and you want to challenge the authority of God, what
kind of strategy would you form? If you were God,
what would be your strategy?(If I were Satan, I would
try to create doubt about the creation, and I would
try to make it irrelevant. If I were God, I would do
exactly what we read in the Fourth Commandment - I
would have a weekly reminder that I was the Creator.)
- Do you see these strategies being played out in
the world? (Yes, both the literal six-day
creation and the seventh-day Sabbath are under
- Re-read Exodus 20:11. Recall that Moses received the Ten
Commandments from God. I've read claims that the "days" of
Genesis 1 were not days as we know them today. How were
"days" understood in the time of Moses? (What God conveyed
to Moses is beyond debate. Moses and the people understood
these were literal days.)
- I am not a scientist. I'm a logician and a debater.
There are many so-called Christians, including in my
own church, who do not believe in a literal six-day
creation. Set aside the science issue. What is the
proper conclusion if the world was not created in a
literal six days? (God lied. There is no room for the
argument that humans in Moses' day were primitive and
would not have understood, thus God told them
nonsense. God did not have had to give any specific
explanation of His Creation. But, he did. In Genesis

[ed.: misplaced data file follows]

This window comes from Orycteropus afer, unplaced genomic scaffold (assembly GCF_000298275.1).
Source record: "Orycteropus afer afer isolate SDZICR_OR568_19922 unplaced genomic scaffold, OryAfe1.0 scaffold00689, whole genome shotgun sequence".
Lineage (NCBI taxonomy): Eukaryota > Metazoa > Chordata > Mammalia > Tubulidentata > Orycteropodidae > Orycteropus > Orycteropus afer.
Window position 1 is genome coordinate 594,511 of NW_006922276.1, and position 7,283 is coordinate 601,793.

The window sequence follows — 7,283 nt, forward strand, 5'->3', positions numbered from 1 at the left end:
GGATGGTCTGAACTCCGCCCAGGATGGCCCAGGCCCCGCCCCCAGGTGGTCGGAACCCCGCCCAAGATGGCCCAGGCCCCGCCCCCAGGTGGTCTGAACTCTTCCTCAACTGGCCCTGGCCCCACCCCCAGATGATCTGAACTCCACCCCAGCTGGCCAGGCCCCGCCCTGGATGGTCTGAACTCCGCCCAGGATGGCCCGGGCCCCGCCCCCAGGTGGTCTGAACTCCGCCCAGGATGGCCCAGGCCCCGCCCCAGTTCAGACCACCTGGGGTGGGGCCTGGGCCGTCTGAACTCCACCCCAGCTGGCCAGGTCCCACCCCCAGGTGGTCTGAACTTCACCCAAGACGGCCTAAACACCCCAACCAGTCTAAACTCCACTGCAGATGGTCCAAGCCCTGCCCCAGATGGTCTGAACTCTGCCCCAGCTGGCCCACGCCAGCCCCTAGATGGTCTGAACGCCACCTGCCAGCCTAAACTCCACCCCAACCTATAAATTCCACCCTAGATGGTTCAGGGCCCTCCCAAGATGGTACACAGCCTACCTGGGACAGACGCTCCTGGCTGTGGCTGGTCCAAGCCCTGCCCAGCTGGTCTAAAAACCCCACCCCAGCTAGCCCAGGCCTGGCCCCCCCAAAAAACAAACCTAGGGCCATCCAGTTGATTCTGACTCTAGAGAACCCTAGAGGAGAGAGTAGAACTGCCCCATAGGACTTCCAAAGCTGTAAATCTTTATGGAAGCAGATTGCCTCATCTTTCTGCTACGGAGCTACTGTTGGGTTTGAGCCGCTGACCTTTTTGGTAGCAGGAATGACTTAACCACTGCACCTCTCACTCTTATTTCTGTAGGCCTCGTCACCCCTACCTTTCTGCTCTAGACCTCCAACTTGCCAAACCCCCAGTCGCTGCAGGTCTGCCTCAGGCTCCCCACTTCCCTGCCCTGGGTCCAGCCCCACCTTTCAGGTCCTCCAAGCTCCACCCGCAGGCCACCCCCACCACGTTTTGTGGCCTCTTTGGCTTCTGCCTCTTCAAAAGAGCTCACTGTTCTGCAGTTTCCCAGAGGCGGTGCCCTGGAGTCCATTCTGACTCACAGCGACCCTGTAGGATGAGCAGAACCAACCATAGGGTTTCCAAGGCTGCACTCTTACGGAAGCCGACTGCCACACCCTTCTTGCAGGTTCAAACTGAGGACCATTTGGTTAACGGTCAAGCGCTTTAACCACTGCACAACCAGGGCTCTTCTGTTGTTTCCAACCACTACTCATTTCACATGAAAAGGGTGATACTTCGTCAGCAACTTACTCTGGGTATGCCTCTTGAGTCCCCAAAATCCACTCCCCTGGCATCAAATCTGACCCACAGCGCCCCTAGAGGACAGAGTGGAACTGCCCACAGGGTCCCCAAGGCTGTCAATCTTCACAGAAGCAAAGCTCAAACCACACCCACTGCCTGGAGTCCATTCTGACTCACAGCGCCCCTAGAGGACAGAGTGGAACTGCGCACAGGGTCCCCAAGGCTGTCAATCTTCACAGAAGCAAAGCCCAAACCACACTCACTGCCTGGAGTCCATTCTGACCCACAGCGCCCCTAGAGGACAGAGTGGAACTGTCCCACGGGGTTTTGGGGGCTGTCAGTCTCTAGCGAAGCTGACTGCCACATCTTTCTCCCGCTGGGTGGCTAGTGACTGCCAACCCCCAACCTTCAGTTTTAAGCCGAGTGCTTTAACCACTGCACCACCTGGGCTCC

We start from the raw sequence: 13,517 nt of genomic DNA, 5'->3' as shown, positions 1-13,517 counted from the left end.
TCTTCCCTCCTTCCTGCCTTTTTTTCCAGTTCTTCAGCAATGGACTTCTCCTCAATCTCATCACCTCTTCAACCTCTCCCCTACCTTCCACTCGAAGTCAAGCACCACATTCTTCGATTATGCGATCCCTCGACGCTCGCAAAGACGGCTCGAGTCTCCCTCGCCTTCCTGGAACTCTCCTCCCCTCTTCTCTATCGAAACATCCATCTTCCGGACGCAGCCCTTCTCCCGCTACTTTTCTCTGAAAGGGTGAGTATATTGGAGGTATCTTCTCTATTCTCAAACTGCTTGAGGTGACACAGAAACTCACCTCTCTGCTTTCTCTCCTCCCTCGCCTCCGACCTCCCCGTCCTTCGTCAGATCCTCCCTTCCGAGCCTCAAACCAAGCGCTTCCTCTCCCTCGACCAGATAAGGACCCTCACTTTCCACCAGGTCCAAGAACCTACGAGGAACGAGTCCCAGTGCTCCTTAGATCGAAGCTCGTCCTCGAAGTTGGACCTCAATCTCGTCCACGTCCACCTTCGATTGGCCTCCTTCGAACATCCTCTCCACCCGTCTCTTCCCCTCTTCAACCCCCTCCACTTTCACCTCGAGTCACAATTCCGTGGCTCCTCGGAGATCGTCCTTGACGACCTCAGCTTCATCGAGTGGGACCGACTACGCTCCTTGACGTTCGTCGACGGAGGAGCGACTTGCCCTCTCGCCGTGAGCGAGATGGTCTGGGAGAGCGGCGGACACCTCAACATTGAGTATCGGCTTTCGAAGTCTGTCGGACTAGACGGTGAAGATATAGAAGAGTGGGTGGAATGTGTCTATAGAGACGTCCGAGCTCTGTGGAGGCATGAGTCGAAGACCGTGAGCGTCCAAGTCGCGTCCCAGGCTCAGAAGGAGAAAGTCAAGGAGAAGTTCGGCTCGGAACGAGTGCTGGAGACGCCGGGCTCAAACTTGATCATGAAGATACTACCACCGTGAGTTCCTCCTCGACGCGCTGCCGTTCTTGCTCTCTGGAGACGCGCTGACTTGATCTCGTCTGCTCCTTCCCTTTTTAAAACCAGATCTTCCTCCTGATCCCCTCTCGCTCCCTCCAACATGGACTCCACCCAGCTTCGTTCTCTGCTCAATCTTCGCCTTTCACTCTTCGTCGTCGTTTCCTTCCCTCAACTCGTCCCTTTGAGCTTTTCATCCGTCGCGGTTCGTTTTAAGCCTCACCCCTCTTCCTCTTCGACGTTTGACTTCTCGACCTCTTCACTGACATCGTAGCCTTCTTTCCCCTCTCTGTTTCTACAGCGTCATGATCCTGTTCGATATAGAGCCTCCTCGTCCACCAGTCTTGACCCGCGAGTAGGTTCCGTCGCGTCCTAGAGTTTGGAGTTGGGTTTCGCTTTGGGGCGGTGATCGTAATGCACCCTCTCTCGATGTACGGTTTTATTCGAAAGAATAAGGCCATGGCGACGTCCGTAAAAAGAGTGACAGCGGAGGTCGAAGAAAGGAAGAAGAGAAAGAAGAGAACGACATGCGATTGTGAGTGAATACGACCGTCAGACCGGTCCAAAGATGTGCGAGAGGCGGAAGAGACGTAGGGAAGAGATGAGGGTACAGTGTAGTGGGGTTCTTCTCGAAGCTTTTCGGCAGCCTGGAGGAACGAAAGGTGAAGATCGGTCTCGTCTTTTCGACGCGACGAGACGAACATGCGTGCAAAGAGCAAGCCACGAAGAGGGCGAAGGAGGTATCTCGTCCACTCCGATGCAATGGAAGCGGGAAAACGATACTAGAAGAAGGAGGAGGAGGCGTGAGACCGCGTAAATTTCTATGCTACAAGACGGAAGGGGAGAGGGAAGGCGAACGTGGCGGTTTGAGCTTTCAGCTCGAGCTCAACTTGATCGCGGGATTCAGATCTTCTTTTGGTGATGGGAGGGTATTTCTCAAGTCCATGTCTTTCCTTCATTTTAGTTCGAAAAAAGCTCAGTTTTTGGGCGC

1 and Exodus 20 He is very specific.)
- If God lied, what is the logical conclusion
that follows? (God lied about the very thing
that He claims as the basis for His authority
over humans. This goes to the heart of the
matter of who God is. It goes to the heart of
the matter of being a Christian.)
- Read John 1:1-4 and John 1:14. Who is this "Word?"
- What does the Bible say about the Word and the
creation? (That Jesus is the Creator of Genesis 1.
This is why accepting the creation account is
essential to accepting the authority of Jesus.)
- What Should Sabbath Look Like?
- Read Matthew 12:1-2. What is the charge leveled against
Jesus? (He is not properly controlling his disciples.
They are breaking the Sabbath.)
- Read Matthew 12:3-5. Is Jesus' answer the same as our
children would answer - my sibling is doing the same
thing? Don't pick on me, he is doing it too!
- Are Jesus' disciples like the priests working in the
- Read Matthew 12:6-8. Wait a minute! Jesus is saying
something much greater than "everyone is doing it." What
is Jesus claiming? (He is saying that His disciples are
like the priests working in the temple because Jesus is
the reason for the temple. More than that, Jesus is saying
that He has authority to decide what is proper to do on
- If the Sabbath were about to go the way of the Dodo
bird (become extinct), would Jesus have responded the
way He did? (No. Jesus gives no hint that the Sabbath
is no longer binding. Rather, He says He is "Lord of
- What does Jesus mean when He says, "I desire mercy,